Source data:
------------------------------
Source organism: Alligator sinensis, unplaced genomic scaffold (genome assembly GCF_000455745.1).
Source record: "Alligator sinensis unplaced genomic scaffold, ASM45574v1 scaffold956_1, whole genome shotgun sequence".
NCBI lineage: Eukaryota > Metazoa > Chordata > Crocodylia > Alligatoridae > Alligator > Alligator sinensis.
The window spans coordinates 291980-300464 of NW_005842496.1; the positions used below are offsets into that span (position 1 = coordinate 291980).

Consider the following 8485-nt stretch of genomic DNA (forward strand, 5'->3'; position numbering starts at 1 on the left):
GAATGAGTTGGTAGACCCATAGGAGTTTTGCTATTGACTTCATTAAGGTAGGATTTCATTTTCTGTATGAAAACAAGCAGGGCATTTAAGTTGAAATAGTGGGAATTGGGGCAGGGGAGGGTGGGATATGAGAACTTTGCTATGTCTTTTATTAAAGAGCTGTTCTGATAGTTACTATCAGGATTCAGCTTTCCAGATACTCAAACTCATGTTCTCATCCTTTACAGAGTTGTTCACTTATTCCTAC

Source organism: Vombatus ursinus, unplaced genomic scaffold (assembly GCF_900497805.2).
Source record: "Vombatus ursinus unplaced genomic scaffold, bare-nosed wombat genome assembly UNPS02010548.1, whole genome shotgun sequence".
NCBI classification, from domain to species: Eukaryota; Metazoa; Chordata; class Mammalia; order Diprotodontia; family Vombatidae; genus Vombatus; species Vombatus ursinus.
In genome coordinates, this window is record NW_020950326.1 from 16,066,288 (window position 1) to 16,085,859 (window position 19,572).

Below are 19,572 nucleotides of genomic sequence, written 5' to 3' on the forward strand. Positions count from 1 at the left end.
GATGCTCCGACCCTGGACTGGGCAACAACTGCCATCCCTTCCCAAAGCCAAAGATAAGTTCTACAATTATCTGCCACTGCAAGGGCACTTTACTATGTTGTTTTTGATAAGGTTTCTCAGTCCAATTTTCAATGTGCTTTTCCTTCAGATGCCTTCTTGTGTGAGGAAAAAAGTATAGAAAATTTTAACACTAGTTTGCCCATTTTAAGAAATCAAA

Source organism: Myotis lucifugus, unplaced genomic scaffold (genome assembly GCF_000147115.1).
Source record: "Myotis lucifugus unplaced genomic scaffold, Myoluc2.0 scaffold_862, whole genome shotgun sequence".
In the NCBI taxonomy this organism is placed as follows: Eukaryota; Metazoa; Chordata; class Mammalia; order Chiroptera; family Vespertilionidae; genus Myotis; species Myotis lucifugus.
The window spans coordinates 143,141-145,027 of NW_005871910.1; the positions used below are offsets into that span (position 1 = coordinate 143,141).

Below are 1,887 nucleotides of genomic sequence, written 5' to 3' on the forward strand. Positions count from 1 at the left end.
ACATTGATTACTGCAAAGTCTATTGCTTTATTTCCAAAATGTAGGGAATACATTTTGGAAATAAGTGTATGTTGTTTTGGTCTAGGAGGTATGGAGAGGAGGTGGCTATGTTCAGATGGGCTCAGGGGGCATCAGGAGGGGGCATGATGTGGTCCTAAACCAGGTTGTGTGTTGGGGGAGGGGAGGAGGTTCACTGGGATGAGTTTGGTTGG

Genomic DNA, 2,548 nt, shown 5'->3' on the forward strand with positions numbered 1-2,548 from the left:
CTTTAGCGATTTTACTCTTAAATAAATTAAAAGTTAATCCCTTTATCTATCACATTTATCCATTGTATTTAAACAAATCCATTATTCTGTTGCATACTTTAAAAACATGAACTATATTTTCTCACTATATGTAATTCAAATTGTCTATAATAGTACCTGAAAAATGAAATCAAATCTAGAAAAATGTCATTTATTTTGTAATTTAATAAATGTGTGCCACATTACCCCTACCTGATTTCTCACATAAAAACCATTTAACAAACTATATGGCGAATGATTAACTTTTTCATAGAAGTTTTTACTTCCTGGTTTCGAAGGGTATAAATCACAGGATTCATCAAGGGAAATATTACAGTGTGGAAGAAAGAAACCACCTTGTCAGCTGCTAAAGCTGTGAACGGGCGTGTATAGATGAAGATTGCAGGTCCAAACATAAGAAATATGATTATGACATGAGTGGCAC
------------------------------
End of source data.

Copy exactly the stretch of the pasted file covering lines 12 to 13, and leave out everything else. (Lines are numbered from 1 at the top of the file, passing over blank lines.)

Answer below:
GATGCTCCGACCCTGGACTGGGCAACAACTGCCATCCCTTCCCAAAGCCAAAGATAAGTTCTACAATTATCTGCCACTGCAAGGGCACTTTACTATGTTGTTTTTGATAAGGTTTCTCAGTCCAATTTTCAATGTGCTTTTCCTTCAGATGCCTTCTTGTGTGAGGAAAAAAGTATAGAAAATTTTAACACTAGTTTGCCCATTTTAAGAAATCAAA

Source organism: Myotis lucifugus, unplaced genomic scaffold (genome assembly GCF_000147115.1).